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10 Vitamins That Boost Energy

If you feel tired and are looking for ways to boost your energy levels, then you’ve come to the right place. We’ll explain how the nutrients in the foods you eat can help your body create more energy, as well as which dietary supplements are best for energy production.

For a detailed list of the 10 most important vitamins for energy keep reading. We’ll give you all the information you need to fight fatigue and feel more awake during the day.

1. Vitamin B1

Vitamin B1, or thiamin, is one of eight B vitamins, all of which play an important role in helping our bodies make energy.

Research explains that this nutrient is important for energy metabolism, as it breaks down the fats, carbohydrates, and proteins from food to turn them into fuel.

A deficiency in vitamin B1 is rare, as there plenty of food sources rich in thiamin, some of which include:

  • Pork
  • Fish
  • Beans
  • Lentils
  • Green peas
  • Fortified cereals
  • Yogurt
  • Sunflower seeds

However, anyone not consuming enough of these foods may want to consider adding a vitamin B1 supplement to their diet.

2. Vitamin B2

Vitamin B2, or riboflavin, is another B vitamin that our bodies need to boost energy levels.

In fact, studies explain that low levels of riboflavin can result in both physical and mental fatigue, which is why proper intake of this nutrient is so vital to our overall health.

We can ensure a proper intake of this nutrient by eating more foods like:

  • Dairy products
  • Eggs
  • Lean beef
  • Lean pork
  • Organ meats
  • Chicken salmon

Groups who are at risk of a deficiency, such as vegans, vegetarians, and pregnant women may need to take riboflavin supplements to ensure adequate intake.

3. Vitamin B3

Vitamin B3, or niacin, is a nutrient that assists in our body’s ability to produce energy.

Research tells us that niacin restores mitochondrial energy metabolism, which is important considering that the mitochondria is the powerhouse of the cell.

This cellular energy is necessary for powering our bodies, which keeps us feeling more energized throughout the day.

Niacin deficiency is rare, as there are plenty of food sources available, including:

  • Meat
  • Poultry
  • Fish
  • Eggs 
  • Nuts
  • Avocado
  • Mushroom
  • Potatoes

However, niacin supplements are available for those of us not eating a diet that supports energy levels.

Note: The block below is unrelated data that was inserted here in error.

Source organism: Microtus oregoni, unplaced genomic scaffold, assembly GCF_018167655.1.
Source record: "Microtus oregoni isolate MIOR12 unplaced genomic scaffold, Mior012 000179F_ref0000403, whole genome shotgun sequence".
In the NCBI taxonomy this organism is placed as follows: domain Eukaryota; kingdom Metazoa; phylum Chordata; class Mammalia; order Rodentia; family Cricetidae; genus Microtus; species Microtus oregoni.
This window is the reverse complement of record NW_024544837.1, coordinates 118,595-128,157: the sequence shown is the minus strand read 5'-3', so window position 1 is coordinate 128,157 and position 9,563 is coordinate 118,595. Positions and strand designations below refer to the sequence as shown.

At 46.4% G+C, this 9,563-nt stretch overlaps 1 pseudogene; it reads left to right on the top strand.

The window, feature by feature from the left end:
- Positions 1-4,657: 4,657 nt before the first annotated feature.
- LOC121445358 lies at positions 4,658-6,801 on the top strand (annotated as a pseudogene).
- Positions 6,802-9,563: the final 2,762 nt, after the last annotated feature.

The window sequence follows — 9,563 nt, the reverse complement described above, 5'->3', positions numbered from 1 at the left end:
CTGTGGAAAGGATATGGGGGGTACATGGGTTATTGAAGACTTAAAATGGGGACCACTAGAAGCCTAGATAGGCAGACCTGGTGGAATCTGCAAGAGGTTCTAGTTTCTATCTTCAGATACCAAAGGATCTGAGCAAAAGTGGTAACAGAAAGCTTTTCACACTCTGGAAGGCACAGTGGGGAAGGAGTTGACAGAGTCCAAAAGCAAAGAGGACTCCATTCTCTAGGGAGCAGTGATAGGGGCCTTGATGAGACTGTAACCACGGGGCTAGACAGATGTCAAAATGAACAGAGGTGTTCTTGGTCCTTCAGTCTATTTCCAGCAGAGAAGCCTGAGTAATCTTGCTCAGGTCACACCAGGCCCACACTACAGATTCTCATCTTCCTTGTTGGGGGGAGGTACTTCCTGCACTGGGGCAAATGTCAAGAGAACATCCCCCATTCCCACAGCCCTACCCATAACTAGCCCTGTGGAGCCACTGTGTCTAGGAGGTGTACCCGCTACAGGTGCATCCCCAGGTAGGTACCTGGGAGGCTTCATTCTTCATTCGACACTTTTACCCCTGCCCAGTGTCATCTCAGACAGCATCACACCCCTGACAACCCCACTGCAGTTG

4. Vitamin B12

Vitamin B12, or cobalamin, is well-known for the role it plays in producing red blood cells and ensuring nerve cell function. However, this essential nutrient also plays a key role in fueling the body with energy.

In fact, studies tell us that vitamin B12 deficiency can result in diminished energy and exercise tolerance, along with fatigue and shortness of breath.

This is because, like the other B vitamins, cobalamin is required for our bodies to make the fuel that powers our bodies.

Some vitamin B12 food sources include:

  • Fish 
  • Meat
  • Poultry
  • Eggs 
  • Dairy products

Vegans and vegetarians have a limited to non-existent intake of these foods, and older adults may struggle with being able to absorb this nutrient. That’s why anyone with a vitamin B12 deficiency should consider taking dietary supplements.

Luckily, FuelOrganics offers a high-quality vegan vitamin B12 supplement designed to support a healthy nervous system.

FuelOrganics Vegan Superior B12

5. Magnesium

Magnesium is an essential mineral that the body needs to intake for optimal energy levels.

In fact, studies have shown that this nutrient is required for energy production, meaning anyone not getting enough may be more prone to feeling tired and experiencing fatigue.

We can increase our magnesium levels by eating the following foods:

  • Dark green, leafy vegetables
  • Whole grains
  • Nuts and seeds
  • Legumes
  • Chocolate

Luckily, anyone with low magnesium levels as a result of a poor diet can take magnesium supplements to help increase their energy.

6. Iron

Iron is a mineral that our bodies need to perform many important functions, including energy production.

Studies show that fatigue is one of the most commonly reported side effects of iron deficiency, which is why anyone with low levels of this nutrient may want to consider taking iron supplements. 

But how does this nutrient work to fight fatigue?